Finally, I have arrived in a tropical paradise with a wonderful crew and a beautiful boat! The five night journey was well worth the effort to arrive in an area as amazing as the Solomon islands are. We are currently anchored off the island of Gizo which is the capital of the western province here. This is also the island that was hardest hit by the earthquake and tsunami back in March. Although the main part of the tiny town on the island is still intact, a large portion of the islanders lost their homes and are now living on the hillside here in tents and under plastic tarps. It is a sad site to see, these people who had so little in the first place, now surviving on even less. They do however seem to have their spirits up, still smiling and saying hello in the streets and in front of their tents we any of us pass by.
I spent the early hours of today with our newest crew member Johann, biking around the island and looking at all of the destruction. Small homes that were along the coastline have been reduced to nothing more than two foot tall concrete piers jutting out of the sand amongst all of the rubble. As the local people are still salvaging bits of wood and metal from the mess in hopes of building some form of a new home, I can’t begin to imagine how they feel. Even the ocean here has apparently changed significantly. Many of the reefs on the islands have been completely lifted out of the water, and another nearby island was lifted up three feet higher after the quake. Hopefully, some of the goods that we have brought to distribute to these people will help in some small way to make things easier.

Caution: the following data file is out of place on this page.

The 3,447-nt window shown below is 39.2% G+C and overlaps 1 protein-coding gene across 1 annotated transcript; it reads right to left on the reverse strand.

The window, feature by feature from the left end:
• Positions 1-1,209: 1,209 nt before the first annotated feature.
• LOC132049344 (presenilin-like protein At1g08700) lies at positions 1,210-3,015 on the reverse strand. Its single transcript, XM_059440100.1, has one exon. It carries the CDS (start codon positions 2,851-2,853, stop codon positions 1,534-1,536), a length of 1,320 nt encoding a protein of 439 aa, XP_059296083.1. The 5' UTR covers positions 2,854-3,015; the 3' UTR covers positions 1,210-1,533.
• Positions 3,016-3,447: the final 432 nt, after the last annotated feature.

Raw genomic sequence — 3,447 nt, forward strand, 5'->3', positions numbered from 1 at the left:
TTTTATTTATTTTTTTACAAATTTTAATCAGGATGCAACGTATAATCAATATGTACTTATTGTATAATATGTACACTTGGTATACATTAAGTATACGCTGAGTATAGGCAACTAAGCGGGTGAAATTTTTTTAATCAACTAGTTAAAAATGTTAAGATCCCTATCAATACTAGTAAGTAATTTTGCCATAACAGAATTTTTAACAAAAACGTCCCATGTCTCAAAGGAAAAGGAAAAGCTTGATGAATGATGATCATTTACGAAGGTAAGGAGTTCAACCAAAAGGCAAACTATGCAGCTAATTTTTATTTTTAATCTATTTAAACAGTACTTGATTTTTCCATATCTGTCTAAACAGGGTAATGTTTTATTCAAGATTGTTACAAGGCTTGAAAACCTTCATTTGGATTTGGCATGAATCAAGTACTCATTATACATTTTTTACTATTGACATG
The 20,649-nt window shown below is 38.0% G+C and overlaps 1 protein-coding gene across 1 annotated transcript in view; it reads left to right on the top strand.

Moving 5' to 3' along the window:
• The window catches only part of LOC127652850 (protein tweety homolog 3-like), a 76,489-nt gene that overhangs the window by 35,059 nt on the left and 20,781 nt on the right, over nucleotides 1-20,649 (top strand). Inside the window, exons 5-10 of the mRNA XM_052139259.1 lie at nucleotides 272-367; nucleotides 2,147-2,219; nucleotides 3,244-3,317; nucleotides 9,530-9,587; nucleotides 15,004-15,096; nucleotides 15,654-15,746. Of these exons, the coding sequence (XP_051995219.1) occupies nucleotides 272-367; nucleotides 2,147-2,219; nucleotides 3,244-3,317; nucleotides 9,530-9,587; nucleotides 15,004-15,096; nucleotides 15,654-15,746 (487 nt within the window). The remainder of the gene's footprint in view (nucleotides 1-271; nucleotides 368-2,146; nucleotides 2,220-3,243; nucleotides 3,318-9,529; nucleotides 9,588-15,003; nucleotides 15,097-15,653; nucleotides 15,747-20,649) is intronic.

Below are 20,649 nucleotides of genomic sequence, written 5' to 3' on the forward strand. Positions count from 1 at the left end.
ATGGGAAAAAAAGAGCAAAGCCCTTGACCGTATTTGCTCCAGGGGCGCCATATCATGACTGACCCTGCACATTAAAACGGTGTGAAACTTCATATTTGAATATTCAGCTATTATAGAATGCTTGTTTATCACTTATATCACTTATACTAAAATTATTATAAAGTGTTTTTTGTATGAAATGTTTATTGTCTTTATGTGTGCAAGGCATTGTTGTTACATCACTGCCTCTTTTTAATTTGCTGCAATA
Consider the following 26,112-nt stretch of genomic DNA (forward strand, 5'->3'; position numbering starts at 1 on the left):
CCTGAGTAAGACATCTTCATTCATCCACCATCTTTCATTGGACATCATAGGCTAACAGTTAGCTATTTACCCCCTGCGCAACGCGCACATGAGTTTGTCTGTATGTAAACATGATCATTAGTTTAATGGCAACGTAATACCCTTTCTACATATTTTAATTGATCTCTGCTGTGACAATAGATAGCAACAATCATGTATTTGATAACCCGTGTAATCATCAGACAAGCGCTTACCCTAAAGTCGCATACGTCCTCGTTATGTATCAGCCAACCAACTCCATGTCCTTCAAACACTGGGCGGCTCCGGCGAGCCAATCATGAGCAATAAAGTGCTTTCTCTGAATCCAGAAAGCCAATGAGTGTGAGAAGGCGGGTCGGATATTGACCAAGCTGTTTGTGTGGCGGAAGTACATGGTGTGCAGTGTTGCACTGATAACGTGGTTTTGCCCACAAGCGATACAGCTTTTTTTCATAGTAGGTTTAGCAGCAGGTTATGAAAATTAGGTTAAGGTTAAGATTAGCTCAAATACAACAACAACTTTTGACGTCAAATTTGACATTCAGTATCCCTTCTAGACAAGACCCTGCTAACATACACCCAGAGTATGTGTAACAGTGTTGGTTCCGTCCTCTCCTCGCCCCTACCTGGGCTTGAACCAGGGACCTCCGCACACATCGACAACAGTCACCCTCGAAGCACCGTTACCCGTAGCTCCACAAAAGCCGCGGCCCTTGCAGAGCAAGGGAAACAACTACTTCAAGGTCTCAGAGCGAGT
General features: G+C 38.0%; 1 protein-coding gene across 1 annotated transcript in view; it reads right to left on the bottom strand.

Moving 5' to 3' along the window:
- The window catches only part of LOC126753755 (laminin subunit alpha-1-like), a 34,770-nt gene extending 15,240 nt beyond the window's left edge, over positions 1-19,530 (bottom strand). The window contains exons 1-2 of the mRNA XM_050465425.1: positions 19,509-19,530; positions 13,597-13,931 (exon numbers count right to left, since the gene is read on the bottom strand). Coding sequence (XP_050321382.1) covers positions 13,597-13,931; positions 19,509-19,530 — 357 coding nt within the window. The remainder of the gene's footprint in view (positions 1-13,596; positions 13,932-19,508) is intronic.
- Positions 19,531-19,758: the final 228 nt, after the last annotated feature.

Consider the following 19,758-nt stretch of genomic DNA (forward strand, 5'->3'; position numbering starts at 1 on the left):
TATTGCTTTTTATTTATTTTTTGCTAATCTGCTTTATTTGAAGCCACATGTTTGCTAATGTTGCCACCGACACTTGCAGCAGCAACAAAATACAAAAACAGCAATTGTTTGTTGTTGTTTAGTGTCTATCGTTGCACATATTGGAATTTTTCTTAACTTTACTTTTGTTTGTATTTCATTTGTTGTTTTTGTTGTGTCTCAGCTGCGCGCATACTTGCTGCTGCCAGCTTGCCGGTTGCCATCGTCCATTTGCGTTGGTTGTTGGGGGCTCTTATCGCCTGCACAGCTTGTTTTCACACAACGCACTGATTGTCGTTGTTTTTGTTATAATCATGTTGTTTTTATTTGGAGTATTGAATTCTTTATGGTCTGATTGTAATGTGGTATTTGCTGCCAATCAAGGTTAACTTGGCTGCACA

The journey here went mostly without incident. It was basically, sailing into the wind in ten to twelve foot swells consistently the entire time. Although I never became sea sick, I will admit, that I lost my appetite for a few days, eating only noodles and cereal. Throughout the entire journey, we only saw one other boat, a large cargo vessel passing in a shipping lane we crossed. Definitely an incredible feeling to know you are so far from any form of civilization or other humans at all. Of course on the other end of the spectrum from the remoteness, was the constant beating that the ocean provided. Constant spray from the bow crashing into the swell would keep you wet and sticky with salt water. Combine that with the occasional larger wave crashing over the side of the boat and swamping you while you tried to steer and the journey could get very frustrating at times. Most of the thunderstorms were gladly welcomed as they were an opportunity to flush your clothes and hair with fresh water. All in all, it was an amazing journey, crossing all of those miles with nothing but the wind there pushing you along and the ocean providing fresh fish for us throughout the journey. An amazing way to travel!